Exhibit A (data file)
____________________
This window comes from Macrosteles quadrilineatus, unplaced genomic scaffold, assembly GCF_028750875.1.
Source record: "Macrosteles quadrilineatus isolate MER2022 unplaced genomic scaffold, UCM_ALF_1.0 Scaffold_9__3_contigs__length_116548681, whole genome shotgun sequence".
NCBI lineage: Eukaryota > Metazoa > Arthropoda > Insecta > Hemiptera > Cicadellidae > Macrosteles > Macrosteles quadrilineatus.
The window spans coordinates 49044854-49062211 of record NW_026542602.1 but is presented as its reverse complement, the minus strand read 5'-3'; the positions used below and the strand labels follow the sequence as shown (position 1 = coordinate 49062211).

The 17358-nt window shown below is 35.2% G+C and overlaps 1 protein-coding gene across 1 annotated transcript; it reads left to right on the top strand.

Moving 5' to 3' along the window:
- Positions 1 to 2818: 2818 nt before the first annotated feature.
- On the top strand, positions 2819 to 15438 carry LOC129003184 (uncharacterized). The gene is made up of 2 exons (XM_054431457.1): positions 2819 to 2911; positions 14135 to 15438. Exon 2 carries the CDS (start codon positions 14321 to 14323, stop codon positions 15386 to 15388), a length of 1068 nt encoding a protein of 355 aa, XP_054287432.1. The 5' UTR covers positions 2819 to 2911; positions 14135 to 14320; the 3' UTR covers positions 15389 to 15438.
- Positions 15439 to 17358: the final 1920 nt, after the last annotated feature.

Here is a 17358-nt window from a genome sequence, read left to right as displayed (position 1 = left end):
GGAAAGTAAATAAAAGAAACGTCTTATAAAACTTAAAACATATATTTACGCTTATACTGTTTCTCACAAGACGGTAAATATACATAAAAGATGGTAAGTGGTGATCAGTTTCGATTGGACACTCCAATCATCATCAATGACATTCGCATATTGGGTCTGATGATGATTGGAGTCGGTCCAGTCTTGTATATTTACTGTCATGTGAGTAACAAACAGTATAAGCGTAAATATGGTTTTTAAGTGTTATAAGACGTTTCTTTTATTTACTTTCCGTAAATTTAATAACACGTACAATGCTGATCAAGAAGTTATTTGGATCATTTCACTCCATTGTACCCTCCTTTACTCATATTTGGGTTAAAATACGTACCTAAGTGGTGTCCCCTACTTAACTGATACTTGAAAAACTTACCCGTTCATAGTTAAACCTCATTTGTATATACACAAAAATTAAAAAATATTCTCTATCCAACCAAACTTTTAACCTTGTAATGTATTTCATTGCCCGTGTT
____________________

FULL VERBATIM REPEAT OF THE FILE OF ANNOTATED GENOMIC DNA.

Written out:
This window comes from Macrosteles quadrilineatus, unplaced genomic scaffold, assembly GCF_028750875.1.
Source record: "Macrosteles quadrilineatus isolate MER2022 unplaced genomic scaffold, UCM_ALF_1.0 Scaffold_9__3_contigs__length_116548681, whole genome shotgun sequence".
NCBI lineage: Eukaryota > Metazoa > Arthropoda > Insecta > Hemiptera > Cicadellidae > Macrosteles > Macrosteles quadrilineatus.
The window spans coordinates 49044854-49062211 of record NW_026542602.1 but is presented as its reverse complement, the minus strand read 5'-3'; the positions used below and the strand labels follow the sequence as shown (position 1 = coordinate 49062211).

The 17358-nt window shown below is 35.2% G+C and overlaps 1 protein-coding gene across 1 annotated transcript; it reads left to right on the top strand.

Moving 5' to 3' along the window:
- Positions 1 to 2818: 2818 nt before the first annotated feature.
- On the top strand, positions 2819 to 15438 carry LOC129003184 (uncharacterized). The gene is made up of 2 exons (XM_054431457.1): positions 2819 to 2911; positions 14135 to 15438. Exon 2 carries the CDS (start codon positions 14321 to 14323, stop codon positions 15386 to 15388), a length of 1068 nt encoding a protein of 355 aa, XP_054287432.1. The 5' UTR covers positions 2819 to 2911; positions 14135 to 14320; the 3' UTR covers positions 15389 to 15438.
- Positions 15439 to 17358: the final 1920 nt, after the last annotated feature.

Here is a 17358-nt window from a genome sequence, read left to right as displayed (position 1 = left end):
GGAAAGTAAATAAAAGAAACGTCTTATAAAACTTAAAACATATATTTACGCTTATACTGTTTCTCACAAGACGGTAAATATACATAAAAGATGGTAAGTGGTGATCAGTTTCGATTGGACACTCCAATCATCATCAATGACATTCGCATATTGGGTCTGATGATGATTGGAGTCGGTCCAGTCTTGTATATTTACTGTCATGTGAGTAACAAACAGTATAAGCGTAAATATGGTTTTTAAGTGTTATAAGACGTTTCTTTTATTTACTTTCCGTAAATTTAATAACACGTACAATGCTGATCAAGAAGTTATTTGGATCATTTCACTCCATTGTACCCTCCTTTACTCATATTTGGGTTAAAATACGTACCTAAGTGGTGTCCCCTACTTAACTGATACTTGAAAAACTTACCCGTTCATAGTTAAACCTCATTTGTATATACACAAAAATTAAAAAATATTCTCTATCCAACCAAACTTTTAACCTTGTAATGTATTTCATTGCCCGTGTT